As the debate around the role of creativity and the impact that technologies like artificial intelligence will have abounded at a recent conference, Quantcast’s Nicole Gardner (pictured below) talks to why data is the latest tool in the marketers’ creative kit in this op-ed.
Data isn’t the dreaded death knell of creativity, but rather just the latest tool at our disposal to help forge a deeper bond between a brand and its customers.
But how exactly is this relationship between art and science playing out?
When you think about some of the most attention-grabbing advertising ideas in recent years, it’s often hard to imagine the one thing that sparked the original concept that, once brought to life, became part of the fabric of popular culture. From the earliest days of advertising, creative people have been drawn to absolutely any stimulus that may solve a brief, whether that be something someone said, an experience, a book, a movie, or an interview with a customer.
As a result, the origins of great ideas vary widely.
McCann’s John Mescall, the creator of the worldwide public service announcement sensation “Dumb Ways to Die”, got his idea after talking to a railway engineer. The multi-award winning campaign Snickers Hungerithm by Clemenger combined customer data and the core observation behind the campaign idea – people get ‘hangry’ – to lower the price of a Snickers bar at 7-Eleven stores as the tone of internet chatter became angrier.
Good ideas can come from anywhere. When put in context and combined with good storytelling they can become the campaigns that capture the hearts and minds of your audience.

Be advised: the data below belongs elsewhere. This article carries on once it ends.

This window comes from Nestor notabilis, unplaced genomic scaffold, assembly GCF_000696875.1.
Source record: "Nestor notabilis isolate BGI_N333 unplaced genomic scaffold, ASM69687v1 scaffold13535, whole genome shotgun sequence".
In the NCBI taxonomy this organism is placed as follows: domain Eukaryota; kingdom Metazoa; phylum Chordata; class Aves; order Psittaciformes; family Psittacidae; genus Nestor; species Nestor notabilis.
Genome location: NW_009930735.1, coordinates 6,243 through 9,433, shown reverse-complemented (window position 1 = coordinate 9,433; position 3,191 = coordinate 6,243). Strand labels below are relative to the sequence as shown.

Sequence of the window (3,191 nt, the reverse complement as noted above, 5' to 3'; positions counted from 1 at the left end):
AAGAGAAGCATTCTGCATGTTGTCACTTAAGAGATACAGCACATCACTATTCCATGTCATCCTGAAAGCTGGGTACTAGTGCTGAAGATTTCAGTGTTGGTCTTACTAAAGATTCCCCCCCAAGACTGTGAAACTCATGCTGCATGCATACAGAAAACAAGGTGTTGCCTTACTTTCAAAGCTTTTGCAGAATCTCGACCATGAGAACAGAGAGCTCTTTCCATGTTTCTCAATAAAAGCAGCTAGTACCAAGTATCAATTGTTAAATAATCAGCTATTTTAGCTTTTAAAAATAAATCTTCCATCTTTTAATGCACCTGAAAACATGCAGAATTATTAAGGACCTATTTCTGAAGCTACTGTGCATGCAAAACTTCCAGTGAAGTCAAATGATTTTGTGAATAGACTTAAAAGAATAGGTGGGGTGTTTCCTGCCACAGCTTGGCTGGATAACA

Despite that, some during the recent Adweek conference claimed that data inhibits rather than inspires creativity. There was a perception that data teaches rules and rules inhibit creativity.
There is no argument in the fact that data and analysis is about creating order and identifying patterns. But these patterns identify common behaviours that not only can be used for modelling and targeting new customers but also can identify that ‘freaky fact’, that nugget of truth that provides a brand, or a creative, with a competitive advantage or point of differentiation.
Creative thinking is not just about creating ideas to which people react, but also in creating ideas from their actions, or lack of action. Audience behavioural data can often be the golden ticket to that insight.
Behavioural data is merely the latest step in defining the target audience. Even as far back as the Mad Men days, the more you knew about who you were talking to, the greater the likelihood of coming up with an idea that slays everyone from the CEO to the customer.
When working with a sofa retailer in the UK, the Quantcast team identified that their online audience were over indexing with online pet and puppy training websites in the three months before consumers actually arrived on the sofa retailer’s website. The ‘why’ behind the data pattern is quickly obvious for anyone who has recently brought a four-legged friend into the household – and whose soft furnishings have suffered as a result.
The data unveiled this ‘freaky fact’ and real consumer insight that, when leveraged creatively throughout the consumer journey, has the potential to connect on a deeper emotional level than any other communication talking about comfort, design, or price.
Learning from the insights and the data the machines provide can lead to more effective and impactful creative executions. Or at the very least, offer the seed of an idea that will help the brand grow.
As we enter the AI era where machine learning can inspire human learning, we will have access to exponentially more powerful tools for us to use as we create.
Data, when used well, is a 21st century tool every creative should have in their tool kit. To ignore the potential of data in aiding creativity is to ignore a huge source of inspiration.
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